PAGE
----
You’re writing for me

As a fiction writer, you are not writing for yourself. You can write for yourself, but don’t expect anyone else to read it. Just twiddle away, write your hundreds of words a day, living in that artificial world you’ve constructed and enjoy it. But don’t expect ME to enjoy it.

You see, if you’re writing for an audience, then you have to realize you’re writing for an audience — right-up-front.

Sure you’ll go on your own private journey while you pen your story. The climbing of the icy mountain, the scuba diving off the coast of Ecuador, the rickshaw trip through the back roads of Cambodia, or Fantastica or wherever.

But while you journey and write, remember that it’s me you’re trying to engage. By “me” I mean us, we, your potential readers. Every word you write, phrase you turn, paragraph you ponder, must be done so imagining someone else reading it.

Not you reading it.

Someone, anyone, everyone else reading it. That has to be your constant, back of your mind Buddha, the little fellow who sits there and reminds you, “Hey, I don’t know what that ‘eponymous’ word means! Maybe there’s a simpler, clearer word…”

And it’s not just phasing or your lexicon that matters. It’s the big stuff. Like how fast is your story going? Do you really need all that extra description? Don’t you think that having him fail four times in a row is a bit much? Wouldn’t just twice be enough, with a clever word slipped into infer additional efforts?

Writing’s hard. Writing well is nearly impossible. But if you try it, remember, it’s not you you’re writing for. You’re expressing these wonderful visions so that WE can experience them.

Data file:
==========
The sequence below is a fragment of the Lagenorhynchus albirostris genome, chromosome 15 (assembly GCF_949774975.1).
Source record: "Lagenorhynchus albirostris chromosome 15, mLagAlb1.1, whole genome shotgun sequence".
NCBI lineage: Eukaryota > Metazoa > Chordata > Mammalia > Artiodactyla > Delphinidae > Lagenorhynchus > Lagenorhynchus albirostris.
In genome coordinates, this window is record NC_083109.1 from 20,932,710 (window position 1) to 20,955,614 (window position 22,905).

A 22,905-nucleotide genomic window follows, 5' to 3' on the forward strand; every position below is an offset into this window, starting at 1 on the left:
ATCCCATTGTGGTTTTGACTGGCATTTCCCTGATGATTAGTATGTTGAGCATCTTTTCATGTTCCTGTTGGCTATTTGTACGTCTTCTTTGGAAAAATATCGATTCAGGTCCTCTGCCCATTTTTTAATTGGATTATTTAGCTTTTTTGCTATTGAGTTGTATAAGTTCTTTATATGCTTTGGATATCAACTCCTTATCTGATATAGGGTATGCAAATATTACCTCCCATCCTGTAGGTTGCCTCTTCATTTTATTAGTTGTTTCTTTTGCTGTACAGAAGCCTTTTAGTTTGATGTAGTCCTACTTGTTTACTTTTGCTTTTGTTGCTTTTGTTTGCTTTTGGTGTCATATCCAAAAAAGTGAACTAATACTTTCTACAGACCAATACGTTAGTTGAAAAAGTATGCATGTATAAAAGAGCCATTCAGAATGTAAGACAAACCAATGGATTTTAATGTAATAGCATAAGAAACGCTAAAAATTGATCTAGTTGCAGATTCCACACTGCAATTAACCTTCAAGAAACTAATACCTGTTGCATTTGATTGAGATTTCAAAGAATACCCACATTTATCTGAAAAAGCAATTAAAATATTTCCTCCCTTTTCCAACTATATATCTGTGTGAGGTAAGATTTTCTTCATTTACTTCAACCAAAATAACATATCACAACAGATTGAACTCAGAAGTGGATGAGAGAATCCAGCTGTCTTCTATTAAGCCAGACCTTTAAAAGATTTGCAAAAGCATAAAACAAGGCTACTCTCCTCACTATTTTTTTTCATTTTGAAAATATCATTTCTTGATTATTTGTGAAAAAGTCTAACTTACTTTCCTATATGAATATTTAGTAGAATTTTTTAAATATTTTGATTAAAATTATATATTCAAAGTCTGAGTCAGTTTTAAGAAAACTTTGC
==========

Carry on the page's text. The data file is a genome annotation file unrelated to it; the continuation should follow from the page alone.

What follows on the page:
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3 responses to “You’re writing for me

  • Anony Mole

    I hear ya. Me too. I often find though, that I want to have such stories read by others. What I’ve published (loose term there) often was crap; not because the story was crap but the writing was just me writing to me.

    As I write and prepare another manuscript (in process) I’m finding that if I don’t visualize you reading it, the writing comes out sub-optimal. The novel I wrote last summer was like that: me writing for me, no knowing the writing sucked.

    The good books I’ve read lately, in my opinion, have all had that feeling that the author stripped down the writing to just what was necessary, nothing more nothing less.

    And I appreciated it. They, I believe, wrote the story for me to read. But, again, one does not have to. But if you want to get read…

  • theconvertblog

    I have used writing as a pensieve (did I spell that right?) from Harry Potter. Just getting stories out of my head and see what happens.

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